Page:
A slow life in hell or a fast life in heaven: demographic analyses of contrasting roe deer populations

Authors

  • Erlend B. Nilsen,

    Corresponding author
    1. Faculty of Forestry and Wildlife Management, Hedmark University College, Evenstad, 2480 Koppang, Norway
      *Corresponding author. E-mail: erlend.nilsen@hihm.no
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  • Jean-Michel Gaillard,

    1. Biométrie et Biologie Evolutive, Unité Mixte de Recherche 5588, Bât. 711, Université Lyon 1, 43 boulevard du 11 Novembre 1918, F-69622 Villeurbanne cedex, France
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  • Reidar Andersen,

    1. Museum of Natural History and Archaeology, Norwegian University of Technology and Science, NO-7491 Trondheim, Norway
    2. Norwegian Institute for Nature Research, NO-7485 Trondheim, Norway
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  • John Odden,

    1. Norwegian Institute for Nature Research, NO-7485 Trondheim, Norway
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  • Daniel Delorme,

    1. Office National de la Chasse et de la Faune Sauvage, Centre National d’Etudes et de Recherche Appliquée Cervidés-Sangliers, 1 Place Exelmans, 55000 Bar-le-Duc, France
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  • Guy Van Laere,

    1. Office National de la Chasse et de la Faune Sauvage, Centre National d’Etudes et de Recherche Appliquée Cervidés-Sangliers, 1 Place Exelmans, 55000 Bar-le-Duc, France
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  • John D. C. Linnell

    1. Norwegian Institute for Nature Research, NO-7485 Trondheim, Norway
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*Corresponding author. E-mail: erlend.nilsen@hihm.no

Summary

  • 1Environmental conditions shape population growth through their impact on demographic parameters. While knowledge has accumulated concerning the effects of population density and climatic conditions, a topical question now concerns how predation and harvest influence demographic parameters and population growth (λ).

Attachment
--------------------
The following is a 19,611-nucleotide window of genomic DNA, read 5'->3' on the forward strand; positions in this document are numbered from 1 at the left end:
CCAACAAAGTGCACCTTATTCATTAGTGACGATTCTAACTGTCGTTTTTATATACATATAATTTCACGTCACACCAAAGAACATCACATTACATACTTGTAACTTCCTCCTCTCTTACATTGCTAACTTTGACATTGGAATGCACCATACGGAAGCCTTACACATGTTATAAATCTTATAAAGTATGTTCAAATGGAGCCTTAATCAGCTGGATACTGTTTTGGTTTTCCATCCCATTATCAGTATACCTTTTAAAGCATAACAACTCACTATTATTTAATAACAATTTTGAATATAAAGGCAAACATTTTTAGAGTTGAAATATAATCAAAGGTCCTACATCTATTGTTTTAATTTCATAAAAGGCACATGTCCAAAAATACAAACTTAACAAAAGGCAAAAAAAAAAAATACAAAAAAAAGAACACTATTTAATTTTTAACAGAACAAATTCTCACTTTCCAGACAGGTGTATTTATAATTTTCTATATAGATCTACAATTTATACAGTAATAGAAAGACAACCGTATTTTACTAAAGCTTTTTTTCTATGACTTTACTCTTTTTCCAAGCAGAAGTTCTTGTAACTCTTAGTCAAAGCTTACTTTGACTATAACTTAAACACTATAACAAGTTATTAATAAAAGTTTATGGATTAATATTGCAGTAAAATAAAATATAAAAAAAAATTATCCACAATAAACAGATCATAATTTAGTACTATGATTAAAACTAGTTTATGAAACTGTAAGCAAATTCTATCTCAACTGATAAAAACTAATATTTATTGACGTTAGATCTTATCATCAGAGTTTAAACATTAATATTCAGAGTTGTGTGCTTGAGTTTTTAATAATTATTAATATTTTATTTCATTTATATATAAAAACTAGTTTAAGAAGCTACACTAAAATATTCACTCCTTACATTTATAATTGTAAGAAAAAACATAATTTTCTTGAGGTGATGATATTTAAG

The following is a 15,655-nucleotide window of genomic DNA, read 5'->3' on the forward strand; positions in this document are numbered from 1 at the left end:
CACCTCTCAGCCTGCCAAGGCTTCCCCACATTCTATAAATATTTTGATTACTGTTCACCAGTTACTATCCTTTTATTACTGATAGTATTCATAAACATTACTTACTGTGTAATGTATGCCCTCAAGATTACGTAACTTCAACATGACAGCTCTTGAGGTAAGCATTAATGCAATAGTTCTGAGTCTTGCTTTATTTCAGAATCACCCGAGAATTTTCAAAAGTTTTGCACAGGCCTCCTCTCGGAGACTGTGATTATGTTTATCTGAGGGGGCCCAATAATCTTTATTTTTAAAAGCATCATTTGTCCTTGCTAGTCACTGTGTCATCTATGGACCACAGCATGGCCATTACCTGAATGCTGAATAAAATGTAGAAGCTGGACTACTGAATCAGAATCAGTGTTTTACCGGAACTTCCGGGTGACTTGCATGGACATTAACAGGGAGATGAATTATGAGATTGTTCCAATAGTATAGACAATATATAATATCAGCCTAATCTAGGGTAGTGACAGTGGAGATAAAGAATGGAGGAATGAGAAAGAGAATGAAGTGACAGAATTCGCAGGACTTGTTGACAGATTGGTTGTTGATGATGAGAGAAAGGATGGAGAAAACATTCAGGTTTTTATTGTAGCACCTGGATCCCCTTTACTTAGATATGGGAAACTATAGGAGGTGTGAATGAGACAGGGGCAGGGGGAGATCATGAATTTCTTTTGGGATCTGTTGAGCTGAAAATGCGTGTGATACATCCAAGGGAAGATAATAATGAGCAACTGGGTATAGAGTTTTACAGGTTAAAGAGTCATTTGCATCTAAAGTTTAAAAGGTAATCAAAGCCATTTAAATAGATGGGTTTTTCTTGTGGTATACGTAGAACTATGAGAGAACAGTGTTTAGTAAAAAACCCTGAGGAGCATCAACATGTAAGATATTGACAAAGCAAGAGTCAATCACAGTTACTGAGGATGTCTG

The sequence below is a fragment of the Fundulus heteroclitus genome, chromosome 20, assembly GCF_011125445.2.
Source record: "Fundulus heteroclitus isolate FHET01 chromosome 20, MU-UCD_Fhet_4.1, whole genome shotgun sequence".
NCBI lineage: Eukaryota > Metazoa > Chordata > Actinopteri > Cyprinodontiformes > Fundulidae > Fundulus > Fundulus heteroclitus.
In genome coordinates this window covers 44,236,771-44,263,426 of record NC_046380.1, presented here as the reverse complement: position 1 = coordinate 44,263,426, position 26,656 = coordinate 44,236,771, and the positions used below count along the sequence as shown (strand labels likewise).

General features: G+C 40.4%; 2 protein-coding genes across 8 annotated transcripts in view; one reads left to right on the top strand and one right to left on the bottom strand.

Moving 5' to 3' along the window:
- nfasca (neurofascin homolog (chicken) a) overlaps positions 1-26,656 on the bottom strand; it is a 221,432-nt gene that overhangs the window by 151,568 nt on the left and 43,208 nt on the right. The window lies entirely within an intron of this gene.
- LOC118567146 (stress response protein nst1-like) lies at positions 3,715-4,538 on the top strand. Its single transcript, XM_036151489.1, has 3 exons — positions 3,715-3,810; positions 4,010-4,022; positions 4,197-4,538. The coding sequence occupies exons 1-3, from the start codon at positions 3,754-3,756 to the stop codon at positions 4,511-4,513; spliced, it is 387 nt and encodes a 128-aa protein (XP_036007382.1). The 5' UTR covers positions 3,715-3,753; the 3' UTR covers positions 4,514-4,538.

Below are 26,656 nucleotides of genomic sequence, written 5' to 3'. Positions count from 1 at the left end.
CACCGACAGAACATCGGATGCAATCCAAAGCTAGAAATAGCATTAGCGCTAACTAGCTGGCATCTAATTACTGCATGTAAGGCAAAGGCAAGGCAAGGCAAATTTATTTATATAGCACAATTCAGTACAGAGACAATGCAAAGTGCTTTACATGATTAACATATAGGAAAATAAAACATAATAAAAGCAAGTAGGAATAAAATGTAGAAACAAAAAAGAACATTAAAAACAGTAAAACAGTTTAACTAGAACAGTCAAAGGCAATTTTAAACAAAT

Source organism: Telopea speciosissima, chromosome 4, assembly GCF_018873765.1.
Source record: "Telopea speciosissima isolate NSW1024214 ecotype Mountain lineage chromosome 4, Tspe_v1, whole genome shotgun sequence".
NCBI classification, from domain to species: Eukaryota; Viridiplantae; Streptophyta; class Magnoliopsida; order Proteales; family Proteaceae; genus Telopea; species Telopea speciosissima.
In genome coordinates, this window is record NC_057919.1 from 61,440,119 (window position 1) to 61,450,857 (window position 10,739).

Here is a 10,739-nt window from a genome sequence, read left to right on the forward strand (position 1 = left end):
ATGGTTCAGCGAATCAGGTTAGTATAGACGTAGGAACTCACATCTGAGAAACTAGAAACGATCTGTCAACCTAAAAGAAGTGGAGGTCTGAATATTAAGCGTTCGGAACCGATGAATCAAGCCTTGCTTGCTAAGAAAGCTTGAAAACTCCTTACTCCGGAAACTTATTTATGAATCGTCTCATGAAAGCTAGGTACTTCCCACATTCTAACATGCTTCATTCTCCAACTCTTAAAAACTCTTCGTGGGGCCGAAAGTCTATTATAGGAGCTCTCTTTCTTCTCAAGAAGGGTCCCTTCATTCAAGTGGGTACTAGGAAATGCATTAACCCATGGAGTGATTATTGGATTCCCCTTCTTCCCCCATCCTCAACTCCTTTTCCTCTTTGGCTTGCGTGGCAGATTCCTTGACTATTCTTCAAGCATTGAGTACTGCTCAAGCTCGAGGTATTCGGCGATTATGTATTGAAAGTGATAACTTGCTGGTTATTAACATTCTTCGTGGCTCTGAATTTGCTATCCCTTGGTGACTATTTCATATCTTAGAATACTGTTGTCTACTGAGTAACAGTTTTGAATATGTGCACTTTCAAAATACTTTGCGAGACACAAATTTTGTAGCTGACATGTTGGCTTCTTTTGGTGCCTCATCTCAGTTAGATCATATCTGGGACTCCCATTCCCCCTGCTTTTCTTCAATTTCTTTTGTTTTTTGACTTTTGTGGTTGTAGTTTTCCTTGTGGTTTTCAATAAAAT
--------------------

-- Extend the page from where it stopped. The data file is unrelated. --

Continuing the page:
• 2We performed a comparative demographic analysis based on projection matrix models for female roe deer. Population-specific matrices were parameterized based on longitudinal data from five intensively monitored populations in Norway and France, spanning a large variability in environmental characteristics such as densities of large predators, hunter harvest and seasonality.
  • 3As expected for a large iteroparous vertebrate, temporal variation was invariably higher in recruitment than in adult survival, and the elasticity of adult survival was consistently higher than that of recruitment. However, the relative difference in elasticity of λ to recruitment and adult survival varied strongly across populations, and was closely correlated with adult survival.
  • 4Different traits accounted for most of the variance in λ in different ecological settings. Adult survival generally contributed more in populations with low mean adult survival and low mean growth rate during the study period. Hunters and predators (Eurasian lynx and red foxes) occurred in two of our study populations and contributed substantially to the variance in λ, accounting for a total of 35% and 70% in the two populations respectively.
  • 5Across populations, we did not find any evidence that roe deer increased their reproductive output when faced with harsh conditions, resulting in some populations having negative growth rates.
  • 6Generation time, a measure of the speed of the life-history cycle, increased from less than 4 years in the most productive population (‘roe deer heaven’) to more than 6 years in declining populations facing predation from lynx, red fox and hunters (‘roe deer hell’), and was tightly and inversely correlated with λ. Such a deceleration of the life cycle in declining populations might be a general feature in large herbivores.
  • 7Our results shows that the plethora of environmental conditions faced by populations of large herbivores also induce high intraspecific variation in their ranking along the ‘fast–slow’ continuum of life-history tactics.

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